Great Plains Alliance for Computers and Writing Conference

Soon I'll be doing a little weekend jaunt to Fargo, at which I'll be presenting on the now-defunct Invisible Adjunct. I need to get my paper, which is now around 15 pages, into manageable, presentation-friendly chunks of information. I think I'll use the collaborative book module of Drupal for my presentation this time. Ah. It's Saturday night, and I'm sitting around feeling guilty over being so unproductive. I've been doing laundry and talking to long-distance friends on the phone, and now that it's after midnight, I've decided to go through the very helpful comments that Carol and Art gave me. I hope to be able to get some comments from IA herself too; I sent her the paper a few months ago but haven't sent a gentle reminder for some feedback yet.

Posting the Prelims

My colleague and friend Cristina Hanganu-Bresch is posting her prelims as she completes them. How cool is that?! Watch for mine this summer (**crosses fingers, hoping to pass**).

Negotiating Expectations: A Response

Dennis posted recently about students and assignment expectations, and Mikael responds with some pretty provocative thoughts:

What do you want us to write? (It bears pointing out that most of my students are juniors and seniors; FY classes really are a different beast.) I'm always a little taken aback by the question, particularly as I take pains to discuss with them that the assignments are in the book, in black & white. I tell them, on day one, that one challenge of the text I use for my Advanced Expository Writing classes is that part of the assignment is figuring out how best to design and execute the assignment. The implications here are both profound and elementary: it's an acknowledgement that each reader creates & locates meaning in text differently; each student's experiences and epistemological tendencies lead them along slightly different paths. The interesting thing is how the students negotiate the places where their individual patterns of understanding and ideas about how they go from the reading to a writing project that's an extension of the project started by "the expert", the "professional", the "academic" intersect with and diverge from those of their peers, instructor, even the original author.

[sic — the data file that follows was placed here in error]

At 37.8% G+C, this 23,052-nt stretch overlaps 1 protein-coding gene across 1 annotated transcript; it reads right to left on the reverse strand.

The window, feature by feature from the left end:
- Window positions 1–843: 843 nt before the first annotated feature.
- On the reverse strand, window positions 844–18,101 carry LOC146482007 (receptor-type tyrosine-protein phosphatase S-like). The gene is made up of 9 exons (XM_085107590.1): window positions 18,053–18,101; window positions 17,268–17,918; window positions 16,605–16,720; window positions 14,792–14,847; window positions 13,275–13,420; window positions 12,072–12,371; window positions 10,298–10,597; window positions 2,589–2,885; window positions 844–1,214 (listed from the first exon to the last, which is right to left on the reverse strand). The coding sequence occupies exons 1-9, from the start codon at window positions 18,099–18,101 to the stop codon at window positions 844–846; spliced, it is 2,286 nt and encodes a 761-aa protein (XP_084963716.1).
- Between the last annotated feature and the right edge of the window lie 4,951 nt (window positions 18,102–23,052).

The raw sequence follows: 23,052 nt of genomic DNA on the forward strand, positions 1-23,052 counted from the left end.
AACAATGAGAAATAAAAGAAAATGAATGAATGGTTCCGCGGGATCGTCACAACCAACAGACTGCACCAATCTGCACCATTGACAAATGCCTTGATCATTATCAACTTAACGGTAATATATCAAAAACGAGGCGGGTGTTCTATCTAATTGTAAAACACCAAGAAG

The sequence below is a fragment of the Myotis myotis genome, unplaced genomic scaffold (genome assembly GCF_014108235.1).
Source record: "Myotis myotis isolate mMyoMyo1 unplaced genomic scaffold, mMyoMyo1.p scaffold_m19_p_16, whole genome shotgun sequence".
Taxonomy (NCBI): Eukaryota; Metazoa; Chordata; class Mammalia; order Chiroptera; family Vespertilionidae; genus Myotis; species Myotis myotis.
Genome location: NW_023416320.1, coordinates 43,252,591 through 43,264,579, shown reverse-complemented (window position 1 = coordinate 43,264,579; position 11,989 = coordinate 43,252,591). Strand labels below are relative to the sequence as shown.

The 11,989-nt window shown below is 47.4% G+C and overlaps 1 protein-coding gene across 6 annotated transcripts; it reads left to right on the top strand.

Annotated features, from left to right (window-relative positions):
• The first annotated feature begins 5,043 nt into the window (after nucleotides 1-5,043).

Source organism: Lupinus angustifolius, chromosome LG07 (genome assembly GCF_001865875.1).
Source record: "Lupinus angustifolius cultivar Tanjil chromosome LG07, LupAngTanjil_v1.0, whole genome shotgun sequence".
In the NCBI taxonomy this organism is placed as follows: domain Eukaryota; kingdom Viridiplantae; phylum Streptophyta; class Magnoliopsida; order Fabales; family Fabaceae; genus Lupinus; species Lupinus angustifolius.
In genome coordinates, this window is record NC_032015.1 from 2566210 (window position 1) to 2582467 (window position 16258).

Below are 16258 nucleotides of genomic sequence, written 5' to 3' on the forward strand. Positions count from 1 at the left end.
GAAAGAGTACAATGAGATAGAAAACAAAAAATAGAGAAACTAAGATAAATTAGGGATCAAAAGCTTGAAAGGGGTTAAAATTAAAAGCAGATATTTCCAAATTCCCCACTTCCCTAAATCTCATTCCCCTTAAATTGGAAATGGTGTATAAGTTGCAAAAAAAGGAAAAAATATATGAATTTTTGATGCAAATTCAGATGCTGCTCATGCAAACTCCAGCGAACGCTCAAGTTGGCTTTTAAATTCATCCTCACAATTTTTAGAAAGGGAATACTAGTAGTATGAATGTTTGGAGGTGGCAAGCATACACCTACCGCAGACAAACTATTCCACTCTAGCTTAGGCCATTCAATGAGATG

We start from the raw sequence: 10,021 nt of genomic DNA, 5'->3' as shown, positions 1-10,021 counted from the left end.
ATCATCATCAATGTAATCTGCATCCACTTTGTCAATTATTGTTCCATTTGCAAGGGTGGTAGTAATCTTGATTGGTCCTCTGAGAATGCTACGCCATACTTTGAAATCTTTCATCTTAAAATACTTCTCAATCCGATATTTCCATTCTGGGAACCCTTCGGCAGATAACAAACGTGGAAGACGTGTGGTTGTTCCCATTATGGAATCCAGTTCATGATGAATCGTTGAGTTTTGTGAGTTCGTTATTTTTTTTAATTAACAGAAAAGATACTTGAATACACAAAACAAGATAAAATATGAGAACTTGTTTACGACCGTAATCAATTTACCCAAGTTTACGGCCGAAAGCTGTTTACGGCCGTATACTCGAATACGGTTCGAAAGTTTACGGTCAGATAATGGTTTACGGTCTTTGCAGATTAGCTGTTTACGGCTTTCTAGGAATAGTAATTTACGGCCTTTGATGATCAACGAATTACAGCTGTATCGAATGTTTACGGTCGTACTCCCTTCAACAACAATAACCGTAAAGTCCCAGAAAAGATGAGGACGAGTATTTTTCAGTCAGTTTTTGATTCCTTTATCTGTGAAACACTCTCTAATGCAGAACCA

Mike might say that this "What do you want?" tendency is a representation of our economic system--students see their work as having an exchange value; do this and you get a C, do that and you get an A. I admit that when I saw Mikael's post, I wondered how he demystifies his evaluation process for his students. What does he tell them, exactly? Then I read on:

The CCCC Post